Badillo brothers a story of dashed coffee dreams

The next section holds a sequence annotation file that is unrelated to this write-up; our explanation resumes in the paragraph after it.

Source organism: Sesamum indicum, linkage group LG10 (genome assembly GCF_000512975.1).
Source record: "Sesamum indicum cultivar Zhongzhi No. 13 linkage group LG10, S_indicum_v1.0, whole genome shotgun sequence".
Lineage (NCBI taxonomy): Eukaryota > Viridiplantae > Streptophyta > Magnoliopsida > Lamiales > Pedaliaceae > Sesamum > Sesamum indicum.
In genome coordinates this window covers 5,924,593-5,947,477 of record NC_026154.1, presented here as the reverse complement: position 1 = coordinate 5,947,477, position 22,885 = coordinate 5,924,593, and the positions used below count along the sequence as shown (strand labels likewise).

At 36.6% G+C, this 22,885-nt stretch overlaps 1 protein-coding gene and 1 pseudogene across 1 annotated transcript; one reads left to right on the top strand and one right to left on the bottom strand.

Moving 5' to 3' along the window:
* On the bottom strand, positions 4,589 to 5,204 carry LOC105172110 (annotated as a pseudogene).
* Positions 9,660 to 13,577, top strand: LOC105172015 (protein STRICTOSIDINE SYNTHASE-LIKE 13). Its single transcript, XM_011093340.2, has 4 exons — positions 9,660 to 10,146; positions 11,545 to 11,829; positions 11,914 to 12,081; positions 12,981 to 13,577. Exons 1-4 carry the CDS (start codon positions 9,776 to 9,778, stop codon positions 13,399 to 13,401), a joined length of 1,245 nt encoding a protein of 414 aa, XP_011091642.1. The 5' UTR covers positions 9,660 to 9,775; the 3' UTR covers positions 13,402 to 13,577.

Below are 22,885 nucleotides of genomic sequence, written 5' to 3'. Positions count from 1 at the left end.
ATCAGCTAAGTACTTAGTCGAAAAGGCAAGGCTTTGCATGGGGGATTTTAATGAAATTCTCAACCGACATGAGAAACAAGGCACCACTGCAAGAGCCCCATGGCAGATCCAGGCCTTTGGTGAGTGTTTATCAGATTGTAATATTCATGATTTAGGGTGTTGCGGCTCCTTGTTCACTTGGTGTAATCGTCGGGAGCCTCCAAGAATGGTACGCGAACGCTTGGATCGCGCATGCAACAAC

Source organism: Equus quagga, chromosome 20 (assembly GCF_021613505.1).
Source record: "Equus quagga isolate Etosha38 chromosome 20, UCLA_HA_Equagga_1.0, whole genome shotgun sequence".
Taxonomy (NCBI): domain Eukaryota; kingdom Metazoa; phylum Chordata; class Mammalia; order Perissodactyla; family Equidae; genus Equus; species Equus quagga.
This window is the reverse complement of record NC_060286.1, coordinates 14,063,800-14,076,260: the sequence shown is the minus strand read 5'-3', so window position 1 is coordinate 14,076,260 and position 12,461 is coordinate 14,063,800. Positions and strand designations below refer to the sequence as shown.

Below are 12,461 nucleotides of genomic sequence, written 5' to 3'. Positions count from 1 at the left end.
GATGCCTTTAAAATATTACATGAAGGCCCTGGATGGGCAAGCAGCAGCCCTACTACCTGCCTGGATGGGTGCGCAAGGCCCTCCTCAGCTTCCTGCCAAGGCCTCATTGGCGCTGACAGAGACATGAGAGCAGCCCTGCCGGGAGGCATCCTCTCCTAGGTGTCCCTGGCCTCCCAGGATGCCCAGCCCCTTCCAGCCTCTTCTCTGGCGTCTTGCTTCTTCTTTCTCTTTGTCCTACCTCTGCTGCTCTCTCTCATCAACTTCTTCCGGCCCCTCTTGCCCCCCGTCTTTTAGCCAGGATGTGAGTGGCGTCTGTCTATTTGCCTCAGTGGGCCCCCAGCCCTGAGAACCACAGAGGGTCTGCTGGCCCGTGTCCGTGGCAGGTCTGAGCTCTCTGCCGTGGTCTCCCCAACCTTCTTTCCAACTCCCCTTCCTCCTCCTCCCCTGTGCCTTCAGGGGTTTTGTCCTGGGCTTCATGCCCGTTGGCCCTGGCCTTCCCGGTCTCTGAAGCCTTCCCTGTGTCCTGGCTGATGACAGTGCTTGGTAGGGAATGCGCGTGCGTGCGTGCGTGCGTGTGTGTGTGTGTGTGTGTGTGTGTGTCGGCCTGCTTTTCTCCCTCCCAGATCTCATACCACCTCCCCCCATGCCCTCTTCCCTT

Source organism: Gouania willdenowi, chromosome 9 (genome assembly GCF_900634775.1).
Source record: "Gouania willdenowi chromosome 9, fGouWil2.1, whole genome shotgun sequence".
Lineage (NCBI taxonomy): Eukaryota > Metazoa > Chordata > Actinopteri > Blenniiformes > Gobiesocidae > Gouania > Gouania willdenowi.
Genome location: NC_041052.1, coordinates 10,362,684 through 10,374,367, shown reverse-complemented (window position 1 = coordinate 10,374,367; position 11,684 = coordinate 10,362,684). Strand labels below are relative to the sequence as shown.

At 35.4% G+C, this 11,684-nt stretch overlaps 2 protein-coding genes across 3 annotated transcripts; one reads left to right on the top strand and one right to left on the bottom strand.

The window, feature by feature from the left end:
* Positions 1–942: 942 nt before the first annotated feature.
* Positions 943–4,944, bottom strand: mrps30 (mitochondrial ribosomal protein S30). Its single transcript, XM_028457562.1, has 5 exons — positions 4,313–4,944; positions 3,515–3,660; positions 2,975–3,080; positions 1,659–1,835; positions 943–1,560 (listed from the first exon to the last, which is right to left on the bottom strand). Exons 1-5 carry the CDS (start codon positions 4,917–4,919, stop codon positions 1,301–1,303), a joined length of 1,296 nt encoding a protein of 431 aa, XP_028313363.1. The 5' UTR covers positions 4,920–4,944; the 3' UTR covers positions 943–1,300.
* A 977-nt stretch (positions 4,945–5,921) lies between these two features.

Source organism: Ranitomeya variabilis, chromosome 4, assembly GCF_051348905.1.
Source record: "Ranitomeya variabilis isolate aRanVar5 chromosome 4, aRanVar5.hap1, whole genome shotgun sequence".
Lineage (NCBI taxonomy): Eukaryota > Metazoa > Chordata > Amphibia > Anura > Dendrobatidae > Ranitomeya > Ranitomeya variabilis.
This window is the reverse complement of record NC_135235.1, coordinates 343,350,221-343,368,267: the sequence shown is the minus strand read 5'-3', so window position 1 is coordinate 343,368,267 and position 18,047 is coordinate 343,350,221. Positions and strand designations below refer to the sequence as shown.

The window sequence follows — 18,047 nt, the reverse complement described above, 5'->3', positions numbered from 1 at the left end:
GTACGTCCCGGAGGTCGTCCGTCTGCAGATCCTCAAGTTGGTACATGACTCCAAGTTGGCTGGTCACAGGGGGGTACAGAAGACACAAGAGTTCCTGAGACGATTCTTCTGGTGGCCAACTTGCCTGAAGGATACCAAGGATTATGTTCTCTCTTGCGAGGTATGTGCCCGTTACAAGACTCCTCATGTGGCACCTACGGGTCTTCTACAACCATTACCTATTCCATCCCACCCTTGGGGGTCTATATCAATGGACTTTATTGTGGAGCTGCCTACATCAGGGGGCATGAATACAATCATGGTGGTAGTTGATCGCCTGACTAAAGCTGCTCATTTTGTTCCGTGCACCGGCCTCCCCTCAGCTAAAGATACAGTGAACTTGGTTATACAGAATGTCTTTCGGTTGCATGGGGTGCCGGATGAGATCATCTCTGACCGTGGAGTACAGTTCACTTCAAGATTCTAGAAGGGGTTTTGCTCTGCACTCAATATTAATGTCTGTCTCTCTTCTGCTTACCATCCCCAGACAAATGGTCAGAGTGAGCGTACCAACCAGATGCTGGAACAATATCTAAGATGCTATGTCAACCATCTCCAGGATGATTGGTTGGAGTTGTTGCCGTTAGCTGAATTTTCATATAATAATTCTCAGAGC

first_img AD Quality Auto 360p 720p 1080p Top articles1/5READ MORESanta Anita opens winter meet Saturday with loaded card160Want local news?Sign up for the Localist and stay informed Something went wrong. Please try again.subscribeCongratulations! You’re all set! COVINA – All the dashing Badillo brothers left behind in the city is their name on a street. They wanted to create a coffee plantation but saw that dream die hard when they didn’t find the right climate here, or enough water, to grow it. Julian and Antonio Badillo were well-to-do coffee plantation owners from Costa Rica who came to the San Gabriel Valley around 1875. Donald Pflueger, in his book, “Covina” said the brothers came at the urging of John Hollenbeck, a prominent Los Angeles man who met them in Costa Rica. “Although Mr. Hollenbeck did not understand the cultivation of coffee, he conceived the idea of establishing a coffee plantation in the San Gabriel Valley and approached the Badillo brothers on the matter,” Pflueger wrote. So on to California the Badillos went with their families. The brothers bought 5,500 acres of Rancho La Puente from John Rowland’s widow, Charlotte, for $4 an acre, according to Barbara Ann Hall, member of the Covina Valley Historical Society and curator of the city’s Vintage Years display. Hall said about 2,000 acres of that property is now Covina. The Badillos built two houses: One was on the corner of Hollenbeck Avenue and San Bernardino Road while the other was west of where the John Houser residence later stood. Joseph Swift Phillips, who founded Covina, later lived in the house built by Julian Badillo. The brothers planted barley on many acres and coffee on 100 acres of their Costa Rica Ranch. When the first coffee plants died, they tried again. But that coffee crop failed as well. “Although they knew the coffee business, they didn’t know the climate of Covina. We are semi-arid,” Hall said. Agriculture in the Valley then was dry farming, which meant a complete dependence on rain, she said. After two years, Julian Badillo left for Tempe, Ariz., while Antonio Badillo stayed here, planting barley and tobacco and raising hogs. They weren’t successful ventures. “He borrowed very, very heavily and lost the land in a mortgage foreclosure,” Hall said. Hollenbeck bought the property in 1879 for $16,692 and, a year later, deeded 100 acres to Antonio Badillo. The Valley’s early settlers not only had to deal with water and weather woes but also horse thieves. The Badillos weren’t immune to this problem. Several of their horses were stolen. When a constable and neighbor of the Badillos found the missing horses – and the thief – in Arizona it made the papers in April 1885. In 1885, Badillo sold his 100 acres for $12,000 and left for San Francisco with his family. But his name doesn’t appear in that city’s directory from 1885 to 1888. The brothers were described as “dashing” in one book but so far photos of them have eluded historians. Their name lives on in the street that goes through most of the property they owned. At the corner of San Bernardino Road and Hollenbeck Avenue also lies a plaque which tells the story of the Badillos. It mentions that Julian Badillo built his house at the corner that would later house Phillips. There is another alternative ending to this tale of lost coffee dreams. In a piece about Covina history, an E.B. Rice wrote that after selling Daniel Houser the 100 acres, Antonio Badillo returned to Costa Rica with his family and bought a coffee plantation. Perhaps this time, his dream held. [email protected] (626) 962-8811,Ext. 2718last_img read more